Boy, 4, is latest in pattern of gun trauma in his family after accidentally shooting self

Na'vaun Jackson is improving, his family says, but a man who had no business with a firearm is being held responsible for letting the boy get hold of the weapon in the first place

Na'vaun Jackson
Na'vaun Jackson (KSEE-TV/YouTube)

Nearly three weeks since 4-year-old Na’vaun Jackson accidentally shot himself in the head with a gun he found inside a friend’s house in Oakland, Calif., the boy is making improvements, his family says.

But with shooting, he’s become the latest victim of a tragic pattern with his family. He is now the fifth person among his relatives to be shot. The other four have died.

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“He’s moving now, he’s opening his eyes, he’s yawning, he’s coughing, he’s moving his hands, he’s moving his legs, what a miraculous turnaround,” Ramon Price, the boy’s grandfather, said on his Facebook page in early April, according to CNN.

The gun allegedly belonged to Terrence Wilson, a family friend who was forbidden to own a firearm because of his prior felony convictions, San Francisco station KRON4 reported. The gun was unlocked and loaded under Wilson’s pillow when the toddler found it, authorities said.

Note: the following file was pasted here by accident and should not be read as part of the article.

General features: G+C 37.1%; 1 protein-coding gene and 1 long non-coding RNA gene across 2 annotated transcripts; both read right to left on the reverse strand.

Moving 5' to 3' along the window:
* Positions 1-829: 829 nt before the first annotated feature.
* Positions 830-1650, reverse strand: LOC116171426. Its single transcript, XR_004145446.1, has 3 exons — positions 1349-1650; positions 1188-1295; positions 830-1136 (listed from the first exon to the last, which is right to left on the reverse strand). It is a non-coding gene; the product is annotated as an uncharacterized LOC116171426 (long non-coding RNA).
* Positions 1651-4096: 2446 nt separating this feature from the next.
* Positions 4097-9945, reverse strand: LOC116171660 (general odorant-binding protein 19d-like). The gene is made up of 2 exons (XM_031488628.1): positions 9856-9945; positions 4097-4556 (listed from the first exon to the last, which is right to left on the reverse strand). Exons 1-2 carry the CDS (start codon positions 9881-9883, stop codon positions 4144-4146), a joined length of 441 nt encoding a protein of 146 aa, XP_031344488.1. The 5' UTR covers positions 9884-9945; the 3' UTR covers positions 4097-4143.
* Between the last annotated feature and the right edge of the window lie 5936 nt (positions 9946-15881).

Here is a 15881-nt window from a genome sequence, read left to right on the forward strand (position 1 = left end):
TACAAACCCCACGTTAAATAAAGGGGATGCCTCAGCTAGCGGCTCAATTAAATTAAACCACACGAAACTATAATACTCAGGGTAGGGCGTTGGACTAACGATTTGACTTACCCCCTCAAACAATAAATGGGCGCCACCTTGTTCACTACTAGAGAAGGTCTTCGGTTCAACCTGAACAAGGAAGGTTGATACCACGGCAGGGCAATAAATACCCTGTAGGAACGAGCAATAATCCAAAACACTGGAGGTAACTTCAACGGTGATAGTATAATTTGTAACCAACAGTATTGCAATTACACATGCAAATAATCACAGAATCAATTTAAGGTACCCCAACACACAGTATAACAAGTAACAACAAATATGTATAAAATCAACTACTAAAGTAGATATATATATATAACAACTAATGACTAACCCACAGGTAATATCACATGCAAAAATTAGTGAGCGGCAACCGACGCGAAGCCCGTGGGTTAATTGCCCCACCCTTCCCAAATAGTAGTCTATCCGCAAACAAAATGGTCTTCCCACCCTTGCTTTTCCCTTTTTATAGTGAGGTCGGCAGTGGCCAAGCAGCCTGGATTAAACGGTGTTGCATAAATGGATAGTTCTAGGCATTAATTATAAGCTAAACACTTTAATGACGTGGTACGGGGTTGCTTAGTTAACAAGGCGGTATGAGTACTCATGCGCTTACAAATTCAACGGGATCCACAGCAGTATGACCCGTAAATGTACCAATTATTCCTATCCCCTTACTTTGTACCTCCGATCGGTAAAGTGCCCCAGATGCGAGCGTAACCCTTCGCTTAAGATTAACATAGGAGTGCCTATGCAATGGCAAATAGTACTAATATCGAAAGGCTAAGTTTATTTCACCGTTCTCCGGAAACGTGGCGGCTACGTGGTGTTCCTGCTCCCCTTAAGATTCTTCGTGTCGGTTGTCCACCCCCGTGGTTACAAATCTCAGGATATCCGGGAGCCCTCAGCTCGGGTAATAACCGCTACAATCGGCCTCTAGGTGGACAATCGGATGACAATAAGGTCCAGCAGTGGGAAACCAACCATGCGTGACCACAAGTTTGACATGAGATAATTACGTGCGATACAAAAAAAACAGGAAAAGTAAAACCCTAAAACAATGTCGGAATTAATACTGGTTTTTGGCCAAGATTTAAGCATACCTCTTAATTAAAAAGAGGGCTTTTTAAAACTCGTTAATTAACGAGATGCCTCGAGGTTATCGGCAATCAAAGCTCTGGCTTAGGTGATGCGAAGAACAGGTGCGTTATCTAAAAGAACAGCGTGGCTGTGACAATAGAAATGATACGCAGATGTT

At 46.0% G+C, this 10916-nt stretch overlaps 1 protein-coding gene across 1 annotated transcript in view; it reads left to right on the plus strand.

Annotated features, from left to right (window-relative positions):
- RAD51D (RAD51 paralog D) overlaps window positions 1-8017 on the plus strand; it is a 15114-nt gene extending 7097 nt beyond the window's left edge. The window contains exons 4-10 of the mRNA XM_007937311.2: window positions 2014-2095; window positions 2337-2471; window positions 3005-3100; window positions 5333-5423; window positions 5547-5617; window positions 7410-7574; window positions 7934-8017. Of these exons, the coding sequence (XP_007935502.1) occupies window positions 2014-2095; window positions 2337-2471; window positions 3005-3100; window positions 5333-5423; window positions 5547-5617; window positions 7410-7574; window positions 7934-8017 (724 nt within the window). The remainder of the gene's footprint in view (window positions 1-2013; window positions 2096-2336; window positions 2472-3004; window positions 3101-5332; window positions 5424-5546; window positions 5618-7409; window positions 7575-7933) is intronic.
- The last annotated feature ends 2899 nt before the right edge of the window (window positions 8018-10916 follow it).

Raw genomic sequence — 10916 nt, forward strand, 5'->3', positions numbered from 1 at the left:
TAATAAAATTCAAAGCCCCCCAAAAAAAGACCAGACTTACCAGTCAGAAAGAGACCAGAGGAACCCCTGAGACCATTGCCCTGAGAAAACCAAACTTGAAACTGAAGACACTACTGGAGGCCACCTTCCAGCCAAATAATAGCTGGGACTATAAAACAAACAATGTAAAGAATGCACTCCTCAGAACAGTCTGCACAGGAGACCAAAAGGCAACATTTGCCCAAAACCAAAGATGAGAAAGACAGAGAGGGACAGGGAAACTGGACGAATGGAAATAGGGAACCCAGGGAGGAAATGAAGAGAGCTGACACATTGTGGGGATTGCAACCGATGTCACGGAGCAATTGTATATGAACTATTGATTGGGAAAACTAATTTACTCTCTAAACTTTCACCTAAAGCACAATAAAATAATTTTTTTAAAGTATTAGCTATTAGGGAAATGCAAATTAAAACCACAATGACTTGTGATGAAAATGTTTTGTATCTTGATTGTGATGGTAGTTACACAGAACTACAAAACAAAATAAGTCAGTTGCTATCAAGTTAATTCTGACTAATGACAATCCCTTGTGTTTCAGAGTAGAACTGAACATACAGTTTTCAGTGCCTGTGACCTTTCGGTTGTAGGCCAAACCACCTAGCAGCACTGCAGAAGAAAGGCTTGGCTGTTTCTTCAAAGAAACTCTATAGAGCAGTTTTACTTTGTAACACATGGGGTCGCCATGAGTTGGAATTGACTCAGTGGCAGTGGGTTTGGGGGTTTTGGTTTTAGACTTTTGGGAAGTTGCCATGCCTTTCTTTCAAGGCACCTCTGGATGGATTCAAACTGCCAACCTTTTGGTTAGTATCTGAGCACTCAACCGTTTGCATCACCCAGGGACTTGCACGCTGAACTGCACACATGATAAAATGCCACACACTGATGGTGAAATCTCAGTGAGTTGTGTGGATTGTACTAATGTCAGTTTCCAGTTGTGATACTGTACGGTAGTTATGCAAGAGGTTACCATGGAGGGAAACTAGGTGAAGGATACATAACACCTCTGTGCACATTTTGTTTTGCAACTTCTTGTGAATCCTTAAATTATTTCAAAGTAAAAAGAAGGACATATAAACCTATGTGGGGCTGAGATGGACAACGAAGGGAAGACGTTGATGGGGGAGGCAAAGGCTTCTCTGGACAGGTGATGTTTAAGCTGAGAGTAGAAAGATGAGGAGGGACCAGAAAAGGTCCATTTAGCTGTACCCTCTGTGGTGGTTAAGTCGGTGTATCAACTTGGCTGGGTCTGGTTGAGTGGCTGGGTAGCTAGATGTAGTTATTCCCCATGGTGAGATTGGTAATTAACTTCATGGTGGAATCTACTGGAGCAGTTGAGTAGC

Wilson has been charged with possession of a firearm by a felon and child abuse.

“It was real irresponsible,” Price said. “And unfortunately it was my grandson who got to pay the ultimate price.”

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The boy’s mother, Brijjanna Price, is still distraught and can’t talk about the incident, CNN reported.

Na’vaun was taken to a local hospital and admitted to its intensive care unit, clinging to life. Initially, the situation looked dismal and family members, terrified that the boy would end up dying, kept a close vigil by his bedside.

For several days, the family lifted Na’vaun up in prayer – staying closely by his side and bringing his favorite toys into his room. The first week was brutal as Na’vaun showed no sign of activity.

Doctors put Na’vaun in a medically-induced coma, leaving an already worried and anxious family to wait to learn whether he would eventually begin to show signs of life.

However, since the March 27 incident, Na’vaun has slowly improved and is now in stable condition, the family told CNN.

He first opened his eyes. And then he began to move. Since he is now stable, he has been moved out of ICU.

Ramon Price and the rest of the boy’s family couldn’t be more thrilled.

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“Before work after work all during the day you are on my mind PaPa loves you keep fighting Na’vaun and as you get better I get better,” Price wrote on the Facebook post.

The boy’s great-aunt, Jamilia Land, told CNN they are happy at how far he’s come but know he still has an uphill battle to fight. The family was informed that the boy has permanent brain damage, Land said..

“We maintain our faith and pray that things will turn out and he will leave (the hospital), but with the extent of his injuries, he’ll never be the same,” Land said to CNN.